Remote working and effective leadership
Today in London is the third day of underground railway (tube) strikes, and more and more people can and do work from home, thanks to broadband internet and powerful IT solutions. Indeed I am writing this from a café in Wandworth Common as we speak!
With more and more people able to remote work, and indeed many firms changing to a remote working culture it is strange that 1980s management practices are reducing employee productivity and engagement.
What do I mean?
A few weeks ago I was talking to a person I know who was saying that her boss had been on a management course and was changing the way they were doing things. I initially thought GREAT!! A win for learning and development, but no.. the manager had introduced a Monday morning whole office meeting. Of the face of it this seems reasonable. The meeting was to ensure that everyone knew what was going on and to be kept up to date with clients and business news etc.
Great… but… most of the workers are remote workers. This means everyone commuting at rush hour on a Monday. On top of this many remote workers were part time working professional mums. So they needed to arrange childcare just to attend a meeting.
If you look at the concept of having a “mandatory” face to face meeting on a weekly basis for everyone, this is a great idea, but why do it on a Monday morning. This is very much a flashback to the manufacturing “Total Quality” days of the 1980s, where everyone on the shop floor was involved in a briefing stating targets and clarifying problems before the weeks production started. This makes sense… but for a professional services function that is project based not production schedule bound…
Why have a meeting early in the morning? This means a horrid commute for many, increased costs of travel, its not very family (or parent) friendly. Had the meetings been set for midday, the boss would have engaged with people as they would not have to travel at peak, and many people are not “at their creative best” on a Monday morning in the dark mornings of autumn and winter!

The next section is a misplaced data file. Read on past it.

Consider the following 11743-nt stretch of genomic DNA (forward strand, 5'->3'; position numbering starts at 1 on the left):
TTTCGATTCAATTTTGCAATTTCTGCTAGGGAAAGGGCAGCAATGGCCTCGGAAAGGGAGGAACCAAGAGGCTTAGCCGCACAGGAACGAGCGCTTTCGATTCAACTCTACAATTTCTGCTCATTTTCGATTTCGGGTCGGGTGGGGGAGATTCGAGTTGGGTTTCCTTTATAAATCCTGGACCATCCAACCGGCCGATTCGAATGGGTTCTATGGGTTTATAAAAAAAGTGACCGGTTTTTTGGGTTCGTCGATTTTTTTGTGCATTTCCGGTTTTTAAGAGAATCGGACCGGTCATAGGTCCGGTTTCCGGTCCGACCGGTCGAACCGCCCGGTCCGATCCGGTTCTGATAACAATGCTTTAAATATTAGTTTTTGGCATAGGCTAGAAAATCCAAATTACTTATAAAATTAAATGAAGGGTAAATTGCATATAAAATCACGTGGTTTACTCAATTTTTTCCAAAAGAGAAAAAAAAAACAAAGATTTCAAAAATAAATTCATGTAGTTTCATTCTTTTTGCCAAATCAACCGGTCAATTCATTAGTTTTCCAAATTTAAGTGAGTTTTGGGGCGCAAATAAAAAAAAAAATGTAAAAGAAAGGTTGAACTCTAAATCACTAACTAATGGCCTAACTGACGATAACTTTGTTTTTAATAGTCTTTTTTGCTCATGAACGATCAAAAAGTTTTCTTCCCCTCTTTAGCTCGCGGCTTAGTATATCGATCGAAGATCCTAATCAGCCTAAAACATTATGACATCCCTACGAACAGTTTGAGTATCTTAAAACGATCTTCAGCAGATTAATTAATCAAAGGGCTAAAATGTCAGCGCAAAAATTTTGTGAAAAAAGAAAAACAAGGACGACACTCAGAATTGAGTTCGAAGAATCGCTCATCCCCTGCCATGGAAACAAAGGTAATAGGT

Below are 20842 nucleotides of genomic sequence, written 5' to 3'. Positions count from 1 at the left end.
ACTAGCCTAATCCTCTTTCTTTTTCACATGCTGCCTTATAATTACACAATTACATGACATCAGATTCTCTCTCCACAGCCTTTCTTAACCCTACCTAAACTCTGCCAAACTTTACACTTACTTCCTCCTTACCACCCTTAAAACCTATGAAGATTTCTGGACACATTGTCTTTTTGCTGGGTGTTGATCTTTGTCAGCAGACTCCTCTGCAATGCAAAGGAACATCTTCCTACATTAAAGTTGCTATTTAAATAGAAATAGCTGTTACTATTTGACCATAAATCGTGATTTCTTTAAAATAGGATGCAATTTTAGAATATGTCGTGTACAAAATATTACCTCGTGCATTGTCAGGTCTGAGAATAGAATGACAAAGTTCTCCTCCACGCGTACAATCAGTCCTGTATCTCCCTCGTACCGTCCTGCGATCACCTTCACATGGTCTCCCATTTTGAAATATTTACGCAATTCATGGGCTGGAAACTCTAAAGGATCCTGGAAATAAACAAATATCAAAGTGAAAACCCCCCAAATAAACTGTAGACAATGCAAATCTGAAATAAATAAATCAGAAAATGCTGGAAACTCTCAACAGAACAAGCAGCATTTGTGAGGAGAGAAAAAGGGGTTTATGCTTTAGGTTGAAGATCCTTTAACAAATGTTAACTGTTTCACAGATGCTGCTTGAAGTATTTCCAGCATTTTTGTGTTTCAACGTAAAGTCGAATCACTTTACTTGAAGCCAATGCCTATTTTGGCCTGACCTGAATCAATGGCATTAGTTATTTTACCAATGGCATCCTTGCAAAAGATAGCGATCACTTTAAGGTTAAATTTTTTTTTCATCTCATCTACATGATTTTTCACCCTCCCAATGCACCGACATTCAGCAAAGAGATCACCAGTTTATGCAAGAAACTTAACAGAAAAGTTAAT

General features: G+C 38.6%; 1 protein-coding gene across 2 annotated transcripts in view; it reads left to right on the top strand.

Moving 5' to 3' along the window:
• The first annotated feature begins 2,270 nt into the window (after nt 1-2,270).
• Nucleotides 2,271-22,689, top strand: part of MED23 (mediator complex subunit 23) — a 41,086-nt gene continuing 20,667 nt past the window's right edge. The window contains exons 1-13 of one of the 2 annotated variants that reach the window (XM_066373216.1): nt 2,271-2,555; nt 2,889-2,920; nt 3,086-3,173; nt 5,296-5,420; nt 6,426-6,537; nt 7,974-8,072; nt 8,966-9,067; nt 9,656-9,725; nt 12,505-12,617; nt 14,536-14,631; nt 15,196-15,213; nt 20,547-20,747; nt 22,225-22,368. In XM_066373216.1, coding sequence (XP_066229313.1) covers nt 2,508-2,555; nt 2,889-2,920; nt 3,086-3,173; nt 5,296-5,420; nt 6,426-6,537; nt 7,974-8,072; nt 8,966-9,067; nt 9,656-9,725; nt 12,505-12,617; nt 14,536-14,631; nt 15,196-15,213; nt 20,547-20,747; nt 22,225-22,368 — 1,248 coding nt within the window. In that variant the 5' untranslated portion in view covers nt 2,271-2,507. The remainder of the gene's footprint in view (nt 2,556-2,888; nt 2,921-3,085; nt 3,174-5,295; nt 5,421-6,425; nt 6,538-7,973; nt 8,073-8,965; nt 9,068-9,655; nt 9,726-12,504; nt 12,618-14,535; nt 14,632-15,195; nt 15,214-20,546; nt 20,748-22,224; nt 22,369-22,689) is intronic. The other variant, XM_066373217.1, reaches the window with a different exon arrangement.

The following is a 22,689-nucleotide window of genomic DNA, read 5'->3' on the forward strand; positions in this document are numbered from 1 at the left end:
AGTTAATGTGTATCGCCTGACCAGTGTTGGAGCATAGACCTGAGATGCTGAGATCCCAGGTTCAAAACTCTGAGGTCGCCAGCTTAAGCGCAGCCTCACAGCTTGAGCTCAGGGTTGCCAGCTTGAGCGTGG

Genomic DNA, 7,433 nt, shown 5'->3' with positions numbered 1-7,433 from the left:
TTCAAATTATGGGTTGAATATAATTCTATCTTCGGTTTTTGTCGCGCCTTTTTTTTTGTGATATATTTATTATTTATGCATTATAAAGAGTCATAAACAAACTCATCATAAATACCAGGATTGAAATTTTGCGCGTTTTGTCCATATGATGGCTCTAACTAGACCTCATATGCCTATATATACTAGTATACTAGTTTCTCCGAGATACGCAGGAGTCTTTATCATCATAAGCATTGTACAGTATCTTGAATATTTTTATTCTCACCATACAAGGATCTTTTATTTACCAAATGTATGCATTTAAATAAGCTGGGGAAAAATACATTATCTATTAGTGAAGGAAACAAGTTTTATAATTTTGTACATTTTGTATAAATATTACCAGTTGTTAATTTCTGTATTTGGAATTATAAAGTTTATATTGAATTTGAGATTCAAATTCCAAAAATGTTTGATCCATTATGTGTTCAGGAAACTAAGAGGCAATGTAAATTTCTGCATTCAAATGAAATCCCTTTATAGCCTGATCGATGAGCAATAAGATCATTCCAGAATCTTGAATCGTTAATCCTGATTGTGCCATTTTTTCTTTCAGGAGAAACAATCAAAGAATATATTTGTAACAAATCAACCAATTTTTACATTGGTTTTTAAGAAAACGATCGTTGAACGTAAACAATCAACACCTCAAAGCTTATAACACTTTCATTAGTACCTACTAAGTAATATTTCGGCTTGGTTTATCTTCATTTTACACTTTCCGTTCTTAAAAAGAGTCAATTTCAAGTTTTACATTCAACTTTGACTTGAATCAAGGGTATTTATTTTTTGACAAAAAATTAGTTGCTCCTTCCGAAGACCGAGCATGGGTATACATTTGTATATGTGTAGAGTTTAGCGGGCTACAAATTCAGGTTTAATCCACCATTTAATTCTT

Remote working makes sense
Why pay for office space when an employee can use a telephone and internet connection for 95% of their work, and for may that are not client facing or bound by production schedules, they can work almost any hours provided they are available for clients, suppliers etc. Last year I did a contract with a major international consultancy firm, people did not need to talk to each other, and indeed they tended to use instant messaging software to speak to people even when they were just a floor apart in the same building. Why have all these overheads? It does not make good business sense.
Provided there is appropriate social interaction and regular face to face meetings, many workers can work 95% of the time from home. So in this time of austerity and climate concern why not allow more people to work from home (remote working), reducing CO2 from transport, and costs of a business paying for floor space they do not need. One of the US based partners in the project I was working on spent 99% of their time home working, some never having met peers in the flesh, yet they were highly productive.
Times are changing and as managers, leaders and people developers we need to start to explore new ways of managing and leading people to ensure productivity and appropriate engagement through remote working.
Its time to rethink remote working.
Also see this piece on remote working
Remote Working & Effective Leadership was last modified: December 10th, 2012